Civil Rights: Martin Luther King or President Johnson?
Edwards Takes Side in Clinton-MLK Controversy
by Cristina Corbin
Speaking before a predominantly African-American congregation at the Mount Zion Missionary Baptist Church in Sumter, South Carolina, John Edwards criticized Hillary Clinton and her husband for comments they made last week just before the New Hampshire primary vote.
“I’m gonna say I was troubled recently to see a suggestion that real change came not through the Reverend Dr. Martin Luther King, but through a Washington politician,” Edwards said. “I fundamentally disagree with that. Those who believe that real change starts with Washington politicians have been in Washington too long and are living in a fairy tale.”
Though he did not mention Hillary Clinton by name, Edwards sought to address a statement she recently made, which some thought gave President Lyndon B. Johnson more credit than Martin Luther King for civil rights laws. Edwards’ use of “fairy tale” seemed to be a gibe at Bill Clinton’s “fairy tale” characterization of Obama’s Iraq War position.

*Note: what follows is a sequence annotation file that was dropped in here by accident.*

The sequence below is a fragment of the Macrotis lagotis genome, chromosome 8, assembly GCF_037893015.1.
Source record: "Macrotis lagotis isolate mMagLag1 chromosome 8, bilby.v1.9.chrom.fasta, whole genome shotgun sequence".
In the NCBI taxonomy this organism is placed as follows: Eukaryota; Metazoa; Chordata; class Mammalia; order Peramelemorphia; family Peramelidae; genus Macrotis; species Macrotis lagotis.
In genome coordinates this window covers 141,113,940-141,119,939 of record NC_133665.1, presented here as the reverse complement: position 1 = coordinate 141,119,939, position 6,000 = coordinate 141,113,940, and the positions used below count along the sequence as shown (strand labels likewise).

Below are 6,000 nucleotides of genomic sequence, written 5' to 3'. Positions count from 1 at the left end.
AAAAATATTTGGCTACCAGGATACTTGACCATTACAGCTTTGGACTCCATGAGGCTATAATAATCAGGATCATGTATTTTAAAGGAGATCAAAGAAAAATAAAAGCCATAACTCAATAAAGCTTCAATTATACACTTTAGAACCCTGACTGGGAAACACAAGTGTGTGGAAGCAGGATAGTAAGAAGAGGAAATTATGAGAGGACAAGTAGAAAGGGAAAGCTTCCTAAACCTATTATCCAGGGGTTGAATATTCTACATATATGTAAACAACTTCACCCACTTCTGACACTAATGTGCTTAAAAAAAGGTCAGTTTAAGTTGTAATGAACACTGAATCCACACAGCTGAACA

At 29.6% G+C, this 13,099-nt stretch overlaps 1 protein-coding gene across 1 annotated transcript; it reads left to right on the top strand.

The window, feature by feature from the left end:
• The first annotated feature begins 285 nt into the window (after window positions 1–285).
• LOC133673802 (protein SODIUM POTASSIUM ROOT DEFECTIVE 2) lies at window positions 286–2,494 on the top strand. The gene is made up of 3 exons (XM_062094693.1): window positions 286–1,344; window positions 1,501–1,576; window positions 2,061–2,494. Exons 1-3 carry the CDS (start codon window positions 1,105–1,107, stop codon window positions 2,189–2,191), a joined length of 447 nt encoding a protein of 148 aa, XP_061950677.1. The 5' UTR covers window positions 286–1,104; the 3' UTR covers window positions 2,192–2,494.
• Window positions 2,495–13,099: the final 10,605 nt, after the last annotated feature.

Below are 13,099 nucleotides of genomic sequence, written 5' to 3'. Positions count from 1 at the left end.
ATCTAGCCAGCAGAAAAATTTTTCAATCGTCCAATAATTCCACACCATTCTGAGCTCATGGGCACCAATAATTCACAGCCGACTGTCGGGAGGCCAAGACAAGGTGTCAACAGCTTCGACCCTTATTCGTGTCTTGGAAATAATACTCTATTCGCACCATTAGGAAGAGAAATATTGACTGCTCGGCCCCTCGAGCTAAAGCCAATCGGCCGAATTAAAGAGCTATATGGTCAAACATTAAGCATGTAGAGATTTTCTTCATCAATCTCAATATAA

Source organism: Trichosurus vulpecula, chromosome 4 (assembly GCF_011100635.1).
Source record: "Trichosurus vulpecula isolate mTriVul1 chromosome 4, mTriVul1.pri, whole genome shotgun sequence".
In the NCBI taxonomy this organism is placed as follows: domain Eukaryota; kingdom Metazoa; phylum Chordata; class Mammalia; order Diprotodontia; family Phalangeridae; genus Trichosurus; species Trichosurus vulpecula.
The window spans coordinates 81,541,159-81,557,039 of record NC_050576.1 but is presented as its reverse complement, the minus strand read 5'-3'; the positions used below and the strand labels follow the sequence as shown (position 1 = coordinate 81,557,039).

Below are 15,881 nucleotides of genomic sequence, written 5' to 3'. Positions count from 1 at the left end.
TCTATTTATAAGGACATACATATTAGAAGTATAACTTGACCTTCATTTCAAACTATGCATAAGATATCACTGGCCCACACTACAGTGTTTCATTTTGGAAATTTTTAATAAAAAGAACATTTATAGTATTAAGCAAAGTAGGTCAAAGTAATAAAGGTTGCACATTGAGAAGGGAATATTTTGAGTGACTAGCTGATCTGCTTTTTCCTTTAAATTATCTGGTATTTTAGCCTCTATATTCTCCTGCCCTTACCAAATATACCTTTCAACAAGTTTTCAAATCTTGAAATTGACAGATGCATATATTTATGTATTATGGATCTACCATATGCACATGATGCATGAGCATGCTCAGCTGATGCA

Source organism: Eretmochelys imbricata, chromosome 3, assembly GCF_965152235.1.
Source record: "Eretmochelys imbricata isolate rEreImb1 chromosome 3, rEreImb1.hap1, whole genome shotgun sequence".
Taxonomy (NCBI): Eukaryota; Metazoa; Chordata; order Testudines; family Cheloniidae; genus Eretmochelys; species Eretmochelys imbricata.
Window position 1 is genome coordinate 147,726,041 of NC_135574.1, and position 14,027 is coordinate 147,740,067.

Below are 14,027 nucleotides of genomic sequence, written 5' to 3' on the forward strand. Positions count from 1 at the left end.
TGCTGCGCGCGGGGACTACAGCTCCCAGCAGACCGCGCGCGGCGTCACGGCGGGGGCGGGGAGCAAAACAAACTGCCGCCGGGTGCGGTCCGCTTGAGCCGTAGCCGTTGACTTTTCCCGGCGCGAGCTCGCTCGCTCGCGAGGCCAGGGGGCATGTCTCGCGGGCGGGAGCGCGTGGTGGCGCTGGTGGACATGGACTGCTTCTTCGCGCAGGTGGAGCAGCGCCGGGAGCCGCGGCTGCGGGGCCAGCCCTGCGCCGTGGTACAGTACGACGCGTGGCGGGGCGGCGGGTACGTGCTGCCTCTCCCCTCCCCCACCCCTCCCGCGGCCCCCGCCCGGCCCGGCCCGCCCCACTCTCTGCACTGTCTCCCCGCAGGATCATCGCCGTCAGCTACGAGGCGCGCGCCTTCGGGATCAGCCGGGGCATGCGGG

The Clintons have since defended their remarks, claiming they were purposely distorted by rival campaigns for political gain—and were not intended to depreciate Dr. King’s influence or degrade Barack Obama.
In his address to the congregation, Edwards praised Obama for his political achievements.
“This may come as a surprise to some of you coming from another presidential candidate,” Edwards said, “but as someone who grew up in the segregated South, I feel an enormous amount of pride when I see the success that Senator Barack Obama is having in this campaign.”
Edwards’ support of Obama continued: “The hopes that both Senator Obama and I have for this nation and this country that we love so much, these are not false hopes. They’re real hopes.”
At a press conference following Edwards’ speech, a reporter asked if he was running for Barack Obama’s Vice President instead of the Democratic nominee.
“I’m running for the Democratic nomination,” Edwards said in response, adding with a smile, “I think maybe he should be running for my VP.”